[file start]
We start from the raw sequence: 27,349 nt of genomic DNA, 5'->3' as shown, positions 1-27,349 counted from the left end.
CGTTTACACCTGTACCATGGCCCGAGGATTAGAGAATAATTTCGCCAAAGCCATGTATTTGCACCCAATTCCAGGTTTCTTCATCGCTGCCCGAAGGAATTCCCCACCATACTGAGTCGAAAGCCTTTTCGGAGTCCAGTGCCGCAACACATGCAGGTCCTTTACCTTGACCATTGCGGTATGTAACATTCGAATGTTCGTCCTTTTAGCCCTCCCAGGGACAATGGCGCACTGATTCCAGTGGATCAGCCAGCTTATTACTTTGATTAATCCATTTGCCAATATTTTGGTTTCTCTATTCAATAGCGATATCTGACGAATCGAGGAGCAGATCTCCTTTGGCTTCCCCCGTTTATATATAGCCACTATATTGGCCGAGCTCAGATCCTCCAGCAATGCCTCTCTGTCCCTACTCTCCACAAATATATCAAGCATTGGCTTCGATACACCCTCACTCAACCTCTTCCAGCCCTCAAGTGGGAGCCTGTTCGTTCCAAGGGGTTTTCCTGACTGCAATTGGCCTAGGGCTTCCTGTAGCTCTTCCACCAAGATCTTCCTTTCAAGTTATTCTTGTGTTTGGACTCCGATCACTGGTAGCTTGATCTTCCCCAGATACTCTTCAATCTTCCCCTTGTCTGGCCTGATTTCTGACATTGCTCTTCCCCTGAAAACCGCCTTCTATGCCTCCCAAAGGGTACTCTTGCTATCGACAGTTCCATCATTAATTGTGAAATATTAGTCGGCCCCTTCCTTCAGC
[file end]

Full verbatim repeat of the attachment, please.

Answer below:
We start from the raw sequence: 27,349 nt of genomic DNA, 5'->3' as shown, positions 1-27,349 counted from the left end.
CGTTTACACCTGTACCATGGCCCGAGGATTAGAGAATAATTTCGCCAAAGCCATGTATTTGCACCCAATTCCAGGTTTCTTCATCGCTGCCCGAAGGAATTCCCCACCATACTGAGTCGAAAGCCTTTTCGGAGTCCAGTGCCGCAACACATGCAGGTCCTTTACCTTGACCATTGCGGTATGTAACATTCGAATGTTCGTCCTTTTAGCCCTCCCAGGGACAATGGCGCACTGATTCCAGTGGATCAGCCAGCTTATTACTTTGATTAATCCATTTGCCAATATTTTGGTTTCTCTATTCAATAGCGATATCTGACGAATCGAGGAGCAGATCTCCTTTGGCTTCCCCCGTTTATATATAGCCACTATATTGGCCGAGCTCAGATCCTCCAGCAATGCCTCTCTGTCCCTACTCTCCACAAATATATCAAGCATTGGCTTCGATACACCCTCACTCAACCTCTTCCAGCCCTCAAGTGGGAGCCTGTTCGTTCCAAGGGGTTTTCCTGACTGCAATTGGCCTAGGGCTTCCTGTAGCTCTTCCACCAAGATCTTCCTTTCAAGTTATTCTTGTGTTTGGACTCCGATCACTGGTAGCTTGATCTTCCCCAGATACTCTTCAATCTTCCCCTTGTCTGGCCTGATTTCTGACATTGCTCTTCCCCTGAAAACCGCCTTCTATGCCTCCCAAAGGGTACTCTTGCTATCGACAGTTCCATCATTAATTGTGAAATATTAGTCGGCCCCTTCCTTCAGC